The head and the heart

The reasons why people choose the Lib Dems.

I asked Nick Clegg yesterday at conference for some shorthand for what we stand for. What is the liberal language we should be using in our everyday conversation? What's the elevator sell?

I rather like his answer.

"We should answer the call of the head and the heart."

By which he meant that we should deliver the fiscal rectitude the country needs (and Labour can't claim to have delivered) and also ensure that the life chances of every person are never blighted by the circumstances of their birth - everyone should have an opportunity for greatness. The 'caring' territory that the nasty party (not my phrase) would struggle to own.

Now, I'm presuming that core Labour and Tory supporters have nipped straight to the comments section (go on, knock yourself out). But to everyone else, 'the head and the heart' deserves a closer look than just a face value evaluation.

As Nick reminded me, as a party we don't have that cultural reserve of supporters who vote Lib Dem out of a sense of tribal loyalty, choosing us out of an intuitive sense of supporting the group they come from. Of course there is a core of supporters (puts own hand up, waves) who passionately believe in the principals of liberalism. But then there is also a large group who see how we as a party choose to express those principals through policy, and then decide to support us (or not).

Both of these groups have therefore found objective reasons to choose to support the Lib Dems. We don't have that base who support us out of a kind of visceral sense of belonging, which both the Labour Party and the Conservatives can boast.

So ensuring that we follow both 'the head and the heart' means that we deliver policies that both match the creed of liberalism, and the sense of fairness that draws supporters to the party.

We should be a party of hope, not fear and ensure that every child is given the chance to do great things.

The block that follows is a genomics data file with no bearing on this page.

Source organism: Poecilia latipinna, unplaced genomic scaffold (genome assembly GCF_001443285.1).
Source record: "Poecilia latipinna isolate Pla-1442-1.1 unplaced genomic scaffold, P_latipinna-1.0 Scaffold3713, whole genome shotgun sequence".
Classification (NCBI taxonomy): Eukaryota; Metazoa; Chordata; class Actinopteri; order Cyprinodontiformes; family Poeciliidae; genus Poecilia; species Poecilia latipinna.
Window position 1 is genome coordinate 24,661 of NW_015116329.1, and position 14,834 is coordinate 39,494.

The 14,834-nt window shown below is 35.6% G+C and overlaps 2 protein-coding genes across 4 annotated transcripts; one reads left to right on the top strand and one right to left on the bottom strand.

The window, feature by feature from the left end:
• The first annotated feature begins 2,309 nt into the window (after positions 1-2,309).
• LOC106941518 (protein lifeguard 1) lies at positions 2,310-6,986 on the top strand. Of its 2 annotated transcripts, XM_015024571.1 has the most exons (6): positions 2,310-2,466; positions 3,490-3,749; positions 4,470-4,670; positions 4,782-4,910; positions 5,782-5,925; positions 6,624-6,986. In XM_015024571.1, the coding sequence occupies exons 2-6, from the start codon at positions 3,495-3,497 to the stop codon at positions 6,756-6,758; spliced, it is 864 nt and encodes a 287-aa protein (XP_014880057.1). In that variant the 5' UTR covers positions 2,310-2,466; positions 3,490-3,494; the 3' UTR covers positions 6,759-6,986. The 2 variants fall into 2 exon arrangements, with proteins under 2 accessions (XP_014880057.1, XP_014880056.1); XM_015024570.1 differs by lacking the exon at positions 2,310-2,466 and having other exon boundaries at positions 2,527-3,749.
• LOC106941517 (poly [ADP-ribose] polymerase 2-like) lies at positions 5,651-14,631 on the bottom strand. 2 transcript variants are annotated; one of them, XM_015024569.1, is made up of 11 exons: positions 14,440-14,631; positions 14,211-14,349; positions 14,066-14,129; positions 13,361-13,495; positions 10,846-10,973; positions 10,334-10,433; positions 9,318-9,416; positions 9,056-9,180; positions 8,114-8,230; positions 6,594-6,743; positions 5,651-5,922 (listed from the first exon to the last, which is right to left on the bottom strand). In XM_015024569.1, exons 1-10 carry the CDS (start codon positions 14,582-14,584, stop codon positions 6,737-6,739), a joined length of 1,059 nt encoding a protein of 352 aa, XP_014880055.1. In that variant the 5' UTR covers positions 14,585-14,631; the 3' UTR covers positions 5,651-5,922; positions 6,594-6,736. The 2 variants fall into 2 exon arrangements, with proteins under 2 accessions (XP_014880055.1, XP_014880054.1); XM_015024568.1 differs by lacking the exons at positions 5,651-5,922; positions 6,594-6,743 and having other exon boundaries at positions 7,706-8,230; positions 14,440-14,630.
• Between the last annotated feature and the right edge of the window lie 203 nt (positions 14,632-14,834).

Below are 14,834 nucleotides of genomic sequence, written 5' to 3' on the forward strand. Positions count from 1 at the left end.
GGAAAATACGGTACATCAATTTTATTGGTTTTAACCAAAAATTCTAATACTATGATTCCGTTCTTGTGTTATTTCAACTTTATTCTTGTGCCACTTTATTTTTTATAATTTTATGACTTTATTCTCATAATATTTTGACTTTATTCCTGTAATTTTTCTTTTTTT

You can shout all you like about whether we're delivering or not. I expect you already are.

But as a sentiment to take away from Birmingham, it's a standard I'd happily be held to.

Richard Morris blogs at A View From Ham Common which has been named Best New Blog at the 2011 Lib Dem Conference.

Richard Morris blogs at A View From Ham Common, which was named Best New Blog at the 2011 Lib Dem Conference

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Stability is essential to solve the pension problem

The new chancellor must ensure we have a period of stability for pension policymaking in order for everyone to acclimatise to a new era of personal responsibility in retirement, says 

There was a time when retirement seemed to take care of itself. It was normal to work, retire and then receive the state pension plus a company final salary pension, often a fairly generous figure, which also paid out to a spouse or partner on death.

That normality simply doesn’t exist for most people in 2016. There is much less certainty on what retirement looks like. The genesis of these experiences also starts much earlier. As final salary schemes fall out of favour, the UK is reaching a tipping point where savings in ‘defined contribution’ pension schemes become the most prevalent form of traditional retirement saving.

Saving for a ‘pension’ can mean a multitude of different things and the way your savings are organised can make a big difference to whether or not you are able to do what you planned in your later life – and also how your money is treated once you die.